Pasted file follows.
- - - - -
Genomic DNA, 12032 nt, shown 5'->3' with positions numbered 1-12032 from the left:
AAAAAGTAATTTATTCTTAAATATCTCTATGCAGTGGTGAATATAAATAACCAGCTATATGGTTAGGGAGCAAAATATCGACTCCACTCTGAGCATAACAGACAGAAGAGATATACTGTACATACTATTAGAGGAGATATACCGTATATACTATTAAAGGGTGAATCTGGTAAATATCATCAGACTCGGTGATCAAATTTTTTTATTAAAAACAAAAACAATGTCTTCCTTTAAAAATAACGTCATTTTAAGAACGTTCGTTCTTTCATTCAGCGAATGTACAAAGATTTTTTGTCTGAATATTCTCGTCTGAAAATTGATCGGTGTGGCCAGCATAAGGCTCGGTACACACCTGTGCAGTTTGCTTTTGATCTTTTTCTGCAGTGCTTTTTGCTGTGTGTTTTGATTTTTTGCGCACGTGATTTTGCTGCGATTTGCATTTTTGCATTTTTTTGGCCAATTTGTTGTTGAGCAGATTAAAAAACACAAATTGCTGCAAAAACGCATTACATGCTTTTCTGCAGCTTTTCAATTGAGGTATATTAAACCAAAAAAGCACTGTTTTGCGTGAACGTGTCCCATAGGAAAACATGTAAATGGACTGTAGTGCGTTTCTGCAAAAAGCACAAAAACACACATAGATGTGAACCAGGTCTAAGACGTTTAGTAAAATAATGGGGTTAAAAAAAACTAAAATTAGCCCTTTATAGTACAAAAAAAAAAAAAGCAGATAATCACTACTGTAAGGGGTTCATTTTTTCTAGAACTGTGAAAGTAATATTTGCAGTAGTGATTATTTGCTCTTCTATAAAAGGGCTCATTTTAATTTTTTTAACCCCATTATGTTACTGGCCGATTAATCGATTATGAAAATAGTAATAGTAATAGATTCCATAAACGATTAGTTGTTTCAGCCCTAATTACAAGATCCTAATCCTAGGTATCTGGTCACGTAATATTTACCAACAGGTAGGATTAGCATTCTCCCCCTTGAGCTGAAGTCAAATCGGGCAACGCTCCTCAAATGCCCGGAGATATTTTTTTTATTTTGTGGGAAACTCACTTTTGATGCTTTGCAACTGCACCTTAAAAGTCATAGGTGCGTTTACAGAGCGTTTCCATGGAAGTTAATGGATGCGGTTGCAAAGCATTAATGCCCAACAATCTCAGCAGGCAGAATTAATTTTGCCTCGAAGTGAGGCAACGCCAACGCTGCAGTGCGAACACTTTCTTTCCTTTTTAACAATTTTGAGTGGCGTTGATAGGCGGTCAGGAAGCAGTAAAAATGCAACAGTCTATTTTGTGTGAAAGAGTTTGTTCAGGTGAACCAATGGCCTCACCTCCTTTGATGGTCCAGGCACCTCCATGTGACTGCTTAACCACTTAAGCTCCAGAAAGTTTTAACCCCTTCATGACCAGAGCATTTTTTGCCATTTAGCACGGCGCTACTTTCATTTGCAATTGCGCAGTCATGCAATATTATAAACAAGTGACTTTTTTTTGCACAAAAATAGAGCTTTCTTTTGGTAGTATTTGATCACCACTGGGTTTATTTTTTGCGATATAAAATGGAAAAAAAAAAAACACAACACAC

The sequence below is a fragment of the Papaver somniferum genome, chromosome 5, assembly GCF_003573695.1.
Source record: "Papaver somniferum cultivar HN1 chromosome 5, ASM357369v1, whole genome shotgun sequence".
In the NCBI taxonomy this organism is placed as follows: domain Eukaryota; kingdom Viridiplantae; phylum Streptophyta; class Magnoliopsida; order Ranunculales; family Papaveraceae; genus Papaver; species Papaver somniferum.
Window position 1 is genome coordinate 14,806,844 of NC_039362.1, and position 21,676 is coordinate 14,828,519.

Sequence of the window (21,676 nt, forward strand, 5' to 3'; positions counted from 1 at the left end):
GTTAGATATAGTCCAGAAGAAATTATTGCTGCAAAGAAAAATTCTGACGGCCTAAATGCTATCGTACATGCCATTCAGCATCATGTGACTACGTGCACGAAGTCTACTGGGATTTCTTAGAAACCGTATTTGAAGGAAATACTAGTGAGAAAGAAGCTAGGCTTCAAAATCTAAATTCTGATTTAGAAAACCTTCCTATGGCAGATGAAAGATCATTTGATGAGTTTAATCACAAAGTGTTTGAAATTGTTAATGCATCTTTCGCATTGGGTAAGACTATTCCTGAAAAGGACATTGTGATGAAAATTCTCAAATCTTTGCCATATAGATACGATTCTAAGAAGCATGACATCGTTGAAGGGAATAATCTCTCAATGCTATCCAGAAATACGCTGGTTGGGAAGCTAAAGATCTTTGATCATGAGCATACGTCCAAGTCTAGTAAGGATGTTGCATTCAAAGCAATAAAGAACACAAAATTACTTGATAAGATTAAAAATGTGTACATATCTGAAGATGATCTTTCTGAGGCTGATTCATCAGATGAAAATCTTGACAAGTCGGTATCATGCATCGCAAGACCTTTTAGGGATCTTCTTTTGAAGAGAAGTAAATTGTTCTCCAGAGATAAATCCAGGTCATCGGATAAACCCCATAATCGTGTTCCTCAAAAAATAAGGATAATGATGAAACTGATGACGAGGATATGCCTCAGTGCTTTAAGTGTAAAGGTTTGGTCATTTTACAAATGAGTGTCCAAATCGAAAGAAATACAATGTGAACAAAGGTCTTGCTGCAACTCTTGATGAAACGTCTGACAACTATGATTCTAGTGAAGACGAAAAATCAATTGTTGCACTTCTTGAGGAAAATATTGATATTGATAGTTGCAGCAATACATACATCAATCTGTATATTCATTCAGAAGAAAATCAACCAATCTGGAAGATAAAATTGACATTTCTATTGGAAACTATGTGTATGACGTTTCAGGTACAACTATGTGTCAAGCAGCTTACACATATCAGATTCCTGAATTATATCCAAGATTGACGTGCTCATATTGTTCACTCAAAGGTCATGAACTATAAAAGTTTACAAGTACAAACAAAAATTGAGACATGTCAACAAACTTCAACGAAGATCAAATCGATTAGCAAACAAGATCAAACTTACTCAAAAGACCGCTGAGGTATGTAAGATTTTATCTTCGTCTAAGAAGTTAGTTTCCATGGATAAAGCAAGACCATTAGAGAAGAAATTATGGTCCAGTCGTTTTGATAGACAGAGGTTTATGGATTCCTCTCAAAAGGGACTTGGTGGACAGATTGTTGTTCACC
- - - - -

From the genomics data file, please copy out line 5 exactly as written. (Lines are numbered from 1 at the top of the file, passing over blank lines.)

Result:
In the NCBI taxonomy this organism is placed as follows: domain Eukaryota; kingdom Viridiplantae; phylum Streptophyta; class Magnoliopsida; order Ranunculales; family Papaveraceae; genus Papaver; species Papaver somniferum.